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Apple holds preliminary talks with MGM, Journal reports

Apple logo

Apple Inc. has held preliminary talks about acquiring Metro-Goldwyn-Mayer, the home studio of the James Bond film series, The Wall Street Journal reported.

Most of the story is behind a paywall. However, CET has a summary that can be viewed by CLICKING HERE.

Apple wants is considering “ways to broaden the appeal” of its Apple TV app and $4.99 a month Apple TV + streaming service, the Journal said. In addition to MGM, Apple also had preliminary meetings with the Pac 12 college athletic conference concerning possible programming, the Journal said.

In streaming, Apple is up against various competitors, including Netflix, Disney + and HBO Max. Financial analysts have speculated that Apple needs more programming compared to those competitors.

MGM controls the Bond film franchise, along with Danjaq, parent company of Eon Productions. The company also has a large film library, much of it from the old United Artists, which MGM acquired in 1981. MGM is owned by a group of hedge funds.

MGM has been rebuilding since a bankruptcy in 2010. It has gotten back into film distribution with the formation of the United Artists Releasing joint venture with Annapurna Pictures. MGM also is trying to build other “franchises” such as Creed and the animated Addams Family.

In 2017, The Hollywood Reporter said that Apple and Amazon were looking to get involved with the Bond franchise. At the time, distribution for Bond 25 (now titled No Time to Die) was unsettled. What eventually emerged was United Artists Releasing handling U.S. distribution for No Time to Die, with Universal performing distribution internationally.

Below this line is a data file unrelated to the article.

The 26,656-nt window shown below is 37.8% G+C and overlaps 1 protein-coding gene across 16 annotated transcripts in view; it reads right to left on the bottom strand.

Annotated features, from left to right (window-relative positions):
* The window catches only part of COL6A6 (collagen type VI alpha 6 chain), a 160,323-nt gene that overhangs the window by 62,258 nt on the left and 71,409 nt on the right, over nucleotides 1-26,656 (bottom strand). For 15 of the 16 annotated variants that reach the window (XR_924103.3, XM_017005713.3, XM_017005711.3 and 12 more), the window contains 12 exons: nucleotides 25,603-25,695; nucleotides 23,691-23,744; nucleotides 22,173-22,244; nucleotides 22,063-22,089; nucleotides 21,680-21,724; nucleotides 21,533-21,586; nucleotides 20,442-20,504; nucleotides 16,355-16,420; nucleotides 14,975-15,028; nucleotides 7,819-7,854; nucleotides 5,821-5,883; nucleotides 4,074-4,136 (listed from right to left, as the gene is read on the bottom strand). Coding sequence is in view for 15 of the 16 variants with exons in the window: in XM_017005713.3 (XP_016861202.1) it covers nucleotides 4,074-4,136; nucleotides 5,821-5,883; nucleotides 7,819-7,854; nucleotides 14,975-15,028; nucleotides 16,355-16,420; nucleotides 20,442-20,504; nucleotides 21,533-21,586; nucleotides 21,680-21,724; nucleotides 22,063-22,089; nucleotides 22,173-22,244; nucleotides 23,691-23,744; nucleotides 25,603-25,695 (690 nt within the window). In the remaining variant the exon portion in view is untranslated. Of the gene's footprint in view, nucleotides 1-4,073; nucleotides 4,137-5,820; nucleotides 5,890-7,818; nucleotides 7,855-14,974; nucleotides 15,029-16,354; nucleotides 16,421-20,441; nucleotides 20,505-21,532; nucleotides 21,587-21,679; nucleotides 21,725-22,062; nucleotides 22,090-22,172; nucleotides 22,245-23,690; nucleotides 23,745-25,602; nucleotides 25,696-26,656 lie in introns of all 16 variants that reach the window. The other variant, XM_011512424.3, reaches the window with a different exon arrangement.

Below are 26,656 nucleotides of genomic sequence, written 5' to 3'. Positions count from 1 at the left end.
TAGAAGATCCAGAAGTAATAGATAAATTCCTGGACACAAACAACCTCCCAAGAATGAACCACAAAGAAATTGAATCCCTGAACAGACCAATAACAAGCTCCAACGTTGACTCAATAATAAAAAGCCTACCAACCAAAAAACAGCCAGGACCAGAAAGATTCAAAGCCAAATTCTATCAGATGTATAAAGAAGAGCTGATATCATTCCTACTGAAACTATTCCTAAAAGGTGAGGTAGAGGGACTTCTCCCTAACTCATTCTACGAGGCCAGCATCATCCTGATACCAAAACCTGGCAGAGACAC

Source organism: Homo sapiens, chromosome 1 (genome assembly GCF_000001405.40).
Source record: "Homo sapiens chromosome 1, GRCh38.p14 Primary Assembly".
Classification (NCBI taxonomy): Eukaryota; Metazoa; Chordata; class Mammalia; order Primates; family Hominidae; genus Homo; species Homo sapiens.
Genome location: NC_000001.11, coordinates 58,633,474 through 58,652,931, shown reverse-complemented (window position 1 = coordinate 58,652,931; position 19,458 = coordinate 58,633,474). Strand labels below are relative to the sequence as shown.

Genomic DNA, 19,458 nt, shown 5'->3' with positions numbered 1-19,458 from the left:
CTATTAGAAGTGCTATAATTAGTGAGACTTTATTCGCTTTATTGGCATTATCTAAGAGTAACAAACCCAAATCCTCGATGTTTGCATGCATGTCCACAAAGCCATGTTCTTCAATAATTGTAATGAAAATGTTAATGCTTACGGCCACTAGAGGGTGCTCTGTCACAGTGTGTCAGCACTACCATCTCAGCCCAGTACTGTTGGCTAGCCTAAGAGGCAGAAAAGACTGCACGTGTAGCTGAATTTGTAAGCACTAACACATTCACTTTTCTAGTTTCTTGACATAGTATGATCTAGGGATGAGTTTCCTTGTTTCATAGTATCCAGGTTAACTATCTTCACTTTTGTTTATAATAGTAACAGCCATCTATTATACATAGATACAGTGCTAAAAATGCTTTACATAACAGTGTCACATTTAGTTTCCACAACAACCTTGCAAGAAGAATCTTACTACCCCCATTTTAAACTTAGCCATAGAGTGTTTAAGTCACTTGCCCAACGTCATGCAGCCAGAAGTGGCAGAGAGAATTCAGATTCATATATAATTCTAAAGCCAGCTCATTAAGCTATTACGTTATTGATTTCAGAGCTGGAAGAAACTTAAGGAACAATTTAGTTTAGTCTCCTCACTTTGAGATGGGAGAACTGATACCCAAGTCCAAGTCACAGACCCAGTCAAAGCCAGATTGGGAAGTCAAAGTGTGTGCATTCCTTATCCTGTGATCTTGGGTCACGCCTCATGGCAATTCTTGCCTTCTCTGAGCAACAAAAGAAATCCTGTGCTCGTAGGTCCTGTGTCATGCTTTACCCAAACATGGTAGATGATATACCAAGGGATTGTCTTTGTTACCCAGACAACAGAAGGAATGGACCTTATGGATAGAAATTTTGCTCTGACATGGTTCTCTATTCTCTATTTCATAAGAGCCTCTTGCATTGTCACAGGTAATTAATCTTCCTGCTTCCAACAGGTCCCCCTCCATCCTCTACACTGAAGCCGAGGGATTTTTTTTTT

The big development since then is the emergence of the streaming competition as studios move to counter Netflix. Walt Disney Co. has been aggressively marketing Disney +, including original programs from its Star Wars and Marvel franchises.

‘Show me the money!’

Daniel Craig/James Bond character poster

Two separate events created a furor and accusations of entertainment companies being cheap.

One was the competition announced for No Time to Die poster artwork.

Under terms of the contest, all entries become the property of Metro-Goldwyn-Mayer, James Bond’s home studio.

Five winners will receive 2,000 British pounds ($2,665). Another 20 pieces of artwork will be designated as finalists and receive 250 pounds ($333.12) each.

The tweet announcing the contest asked: “Are you a budding artist or illustrator? Here’s your chance to design poster artwork inspired by Daniel Craig’s Bond film.”

Twitter, though, can be an unforgiving place at times. While some Bond fans indicated their approval, many artists typed replies that included some pretty harsh comments (i.e, swear words), essentially saying artists should get paid and terms of the contest are onerous.

Examples (without swear words) include THIS TWEET, THIS TWEET, and THIS TWEET.

CLICK HERE and you can scroll down and see the replies for yourself.

The other situation, mostly unrelated except for the money angle, concerns Discovery Networks, which wants to eliminate royalty payments to composers.

Here’s an excerpt from a story by Variety.

Discovery has informed many of its top composers that, beginning in 2020, they must give up all performance royalties paid for U.S. airings, and that they must sign away their ability to collect royalties on all past shows on its networks.

Eliminating royalties will reduce composer income by 80 percent to 90 percent for those shows, Variety said. According to the report, composers don’t get paid that much up front. Discovery includes the Discovery Channel, Animal Planet, HGTV and Food Network.

Professional composers took to Twitter to express their disapproval.